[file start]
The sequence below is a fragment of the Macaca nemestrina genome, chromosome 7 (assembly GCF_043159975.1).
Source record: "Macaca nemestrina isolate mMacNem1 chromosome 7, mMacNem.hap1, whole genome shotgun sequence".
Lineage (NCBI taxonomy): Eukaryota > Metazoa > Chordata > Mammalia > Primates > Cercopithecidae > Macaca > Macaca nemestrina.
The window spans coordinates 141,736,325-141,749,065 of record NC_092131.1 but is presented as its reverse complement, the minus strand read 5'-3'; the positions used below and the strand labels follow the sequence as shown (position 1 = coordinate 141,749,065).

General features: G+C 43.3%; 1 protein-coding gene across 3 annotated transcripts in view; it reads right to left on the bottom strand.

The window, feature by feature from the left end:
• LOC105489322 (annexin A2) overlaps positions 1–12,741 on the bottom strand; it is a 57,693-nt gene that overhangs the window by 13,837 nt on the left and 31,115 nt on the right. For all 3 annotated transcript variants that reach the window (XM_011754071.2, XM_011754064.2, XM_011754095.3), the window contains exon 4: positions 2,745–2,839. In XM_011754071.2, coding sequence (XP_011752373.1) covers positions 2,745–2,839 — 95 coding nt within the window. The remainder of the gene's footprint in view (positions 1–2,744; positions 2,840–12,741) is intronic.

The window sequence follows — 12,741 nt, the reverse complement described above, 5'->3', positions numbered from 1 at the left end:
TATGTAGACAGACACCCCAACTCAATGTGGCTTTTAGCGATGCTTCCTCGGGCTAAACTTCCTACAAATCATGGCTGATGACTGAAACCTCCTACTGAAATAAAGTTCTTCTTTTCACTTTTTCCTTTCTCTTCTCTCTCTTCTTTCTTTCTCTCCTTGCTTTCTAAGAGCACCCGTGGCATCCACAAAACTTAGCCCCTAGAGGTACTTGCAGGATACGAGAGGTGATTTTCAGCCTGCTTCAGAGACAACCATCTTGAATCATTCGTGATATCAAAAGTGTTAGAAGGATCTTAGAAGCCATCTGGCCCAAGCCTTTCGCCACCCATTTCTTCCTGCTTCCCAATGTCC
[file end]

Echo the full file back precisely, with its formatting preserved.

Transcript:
The sequence below is a fragment of the Macaca nemestrina genome, chromosome 7 (assembly GCF_043159975.1).
Source record: "Macaca nemestrina isolate mMacNem1 chromosome 7, mMacNem.hap1, whole genome shotgun sequence".
Lineage (NCBI taxonomy): Eukaryota > Metazoa > Chordata > Mammalia > Primates > Cercopithecidae > Macaca > Macaca nemestrina.
The window spans coordinates 141,736,325-141,749,065 of record NC_092131.1 but is presented as its reverse complement, the minus strand read 5'-3'; the positions used below and the strand labels follow the sequence as shown (position 1 = coordinate 141,749,065).

General features: G+C 43.3%; 1 protein-coding gene across 3 annotated transcripts in view; it reads right to left on the bottom strand.

The window, feature by feature from the left end:
• LOC105489322 (annexin A2) overlaps positions 1–12,741 on the bottom strand; it is a 57,693-nt gene that overhangs the window by 13,837 nt on the left and 31,115 nt on the right. For all 3 annotated transcript variants that reach the window (XM_011754071.2, XM_011754064.2, XM_011754095.3), the window contains exon 4: positions 2,745–2,839. In XM_011754071.2, coding sequence (XP_011752373.1) covers positions 2,745–2,839 — 95 coding nt within the window. The remainder of the gene's footprint in view (positions 1–2,744; positions 2,840–12,741) is intronic.

The window sequence follows — 12,741 nt, the reverse complement described above, 5'->3', positions numbered from 1 at the left end:
TATGTAGACAGACACCCCAACTCAATGTGGCTTTTAGCGATGCTTCCTCGGGCTAAACTTCCTACAAATCATGGCTGATGACTGAAACCTCCTACTGAAATAAAGTTCTTCTTTTCACTTTTTCCTTTCTCTTCTCTCTCTTCTTTCTTTCTCTCCTTGCTTTCTAAGAGCACCCGTGGCATCCACAAAACTTAGCCCCTAGAGGTACTTGCAGGATACGAGAGGTGATTTTCAGCCTGCTTCAGAGACAACCATCTTGAATCATTCGTGATATCAAAAGTGTTAGAAGGATCTTAGAAGCCATCTGGCCCAAGCCTTTCGCCACCCATTTCTTCCTGCTTCCCAATGTCC